They are consumers, for example, East Africa today imports $33b worth of goods and services yet it’s exports are just $13.8b.
This is wealth we donate to other countries (EU, US, Japan, India, Russia etc), giving them jobs, bigger tax base, improving their technology, utilities and enhancing their prosperity in general.
The numbers also help us negotiate credibly with bigger markets of EU, USA, China, India, Russia. The human resource is therefore resourceful in the forward thrust of our economies.
I am therefore convinced that East Africa and certainly Uganda is unstoppable now. We have everything. Nothing will stop us from growth, development and transformation.
The other issue is our strategic security. In the last 500 years Africa suffered calamities. From slave trade, colonialism, neo-colonialism, genocide, instability, which all caused hemorrhage.
Political fragmentation aided these calamities. Our chiefs just watched or aided the Europeans to take slaves and colonise us. Our Independence leaders (Nkrumah, Madibo, Nyerere) guided us well.
Economic integration alone was not enough. Political federation is the therapy for our very survival. I have been a disciple of this gospel since the 1960s.
During the World War Two, it’s the highly industrialised but small countries like Holland, Czechslovakia, France that became Hitler’s first victims. It took the mighty states of Russia, USA to stop Hitler. We must then ask; what is East Africa’s insurance policy?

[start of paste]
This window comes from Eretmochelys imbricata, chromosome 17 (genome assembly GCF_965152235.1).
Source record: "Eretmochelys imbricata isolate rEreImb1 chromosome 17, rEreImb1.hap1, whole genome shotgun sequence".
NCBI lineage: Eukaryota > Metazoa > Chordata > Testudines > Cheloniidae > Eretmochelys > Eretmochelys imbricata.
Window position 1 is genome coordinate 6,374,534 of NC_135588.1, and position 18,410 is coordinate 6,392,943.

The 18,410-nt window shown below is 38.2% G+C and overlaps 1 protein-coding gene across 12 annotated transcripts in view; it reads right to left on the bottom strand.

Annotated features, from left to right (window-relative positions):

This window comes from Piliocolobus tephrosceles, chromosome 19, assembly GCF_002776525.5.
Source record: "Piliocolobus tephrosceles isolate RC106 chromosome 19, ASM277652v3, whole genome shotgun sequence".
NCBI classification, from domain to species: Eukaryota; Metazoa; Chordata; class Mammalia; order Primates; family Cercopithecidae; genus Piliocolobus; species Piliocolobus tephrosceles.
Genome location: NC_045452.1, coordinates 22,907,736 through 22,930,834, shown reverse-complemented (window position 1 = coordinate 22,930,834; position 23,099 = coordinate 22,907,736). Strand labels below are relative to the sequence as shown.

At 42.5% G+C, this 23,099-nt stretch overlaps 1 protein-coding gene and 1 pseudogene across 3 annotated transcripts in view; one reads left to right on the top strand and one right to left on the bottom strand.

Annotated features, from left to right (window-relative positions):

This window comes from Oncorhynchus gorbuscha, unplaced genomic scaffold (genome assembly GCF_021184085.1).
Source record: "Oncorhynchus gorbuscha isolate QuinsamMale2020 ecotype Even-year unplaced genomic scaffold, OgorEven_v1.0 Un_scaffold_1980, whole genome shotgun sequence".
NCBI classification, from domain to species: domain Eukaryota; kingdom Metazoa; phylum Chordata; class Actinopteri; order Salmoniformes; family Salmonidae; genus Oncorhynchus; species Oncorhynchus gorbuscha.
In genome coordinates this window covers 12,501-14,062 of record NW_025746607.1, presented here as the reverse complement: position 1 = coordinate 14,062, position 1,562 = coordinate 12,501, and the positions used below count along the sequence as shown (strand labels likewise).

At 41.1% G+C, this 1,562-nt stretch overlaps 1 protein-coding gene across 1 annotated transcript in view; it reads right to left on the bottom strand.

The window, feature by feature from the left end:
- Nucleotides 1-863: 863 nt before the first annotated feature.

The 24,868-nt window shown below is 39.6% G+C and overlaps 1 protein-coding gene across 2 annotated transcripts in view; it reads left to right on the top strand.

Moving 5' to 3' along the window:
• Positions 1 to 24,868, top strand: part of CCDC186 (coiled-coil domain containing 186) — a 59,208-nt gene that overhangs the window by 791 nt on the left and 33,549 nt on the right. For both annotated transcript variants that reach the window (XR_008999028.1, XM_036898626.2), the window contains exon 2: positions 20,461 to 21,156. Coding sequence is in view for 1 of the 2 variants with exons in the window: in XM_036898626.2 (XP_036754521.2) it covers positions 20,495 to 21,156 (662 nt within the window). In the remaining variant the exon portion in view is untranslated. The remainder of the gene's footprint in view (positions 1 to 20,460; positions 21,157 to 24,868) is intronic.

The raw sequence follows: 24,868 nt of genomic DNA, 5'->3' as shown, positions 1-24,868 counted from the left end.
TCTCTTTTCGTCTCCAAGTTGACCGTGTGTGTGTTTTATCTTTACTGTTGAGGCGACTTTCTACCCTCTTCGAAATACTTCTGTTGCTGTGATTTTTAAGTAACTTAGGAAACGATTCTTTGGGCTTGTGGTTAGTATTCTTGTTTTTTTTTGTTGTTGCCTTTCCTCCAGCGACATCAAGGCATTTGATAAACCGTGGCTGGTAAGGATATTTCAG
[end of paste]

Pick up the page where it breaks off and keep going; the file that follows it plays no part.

If Africa was a house, the fragmentation would mean the sitting room would be in one country, bedroom in another, courtyard in a third country, etc. It’s what makes execution of some of these projects difficult.
For example, we have been trying to build a power station on the Kagera but we had failed until recently Dr Magufuli agreed and we shall now build it.
I thank Tanzania for this positive collaboration on the pipeline and ask that we do more collaborations. I look forward to HE Magufuli’s visit to Uganda where he will lay a foundation stone in Hoima.
Finally, this town of Tanga is important to Uganda. In 1972, the Kikosi Maluum group of Ugandans under Milton Obote landed here from Sudan before moving to Handeni to set up base.
I also remember smuggling 14 guns through here to Tanzania during our Liberation struggle.
I thank our partners, Total E&P, CNOOC, Tullow for taking up this effort after our own technocrats had done the right work. We can have a win-win formulae with the partners if we engage honestly. I thank you.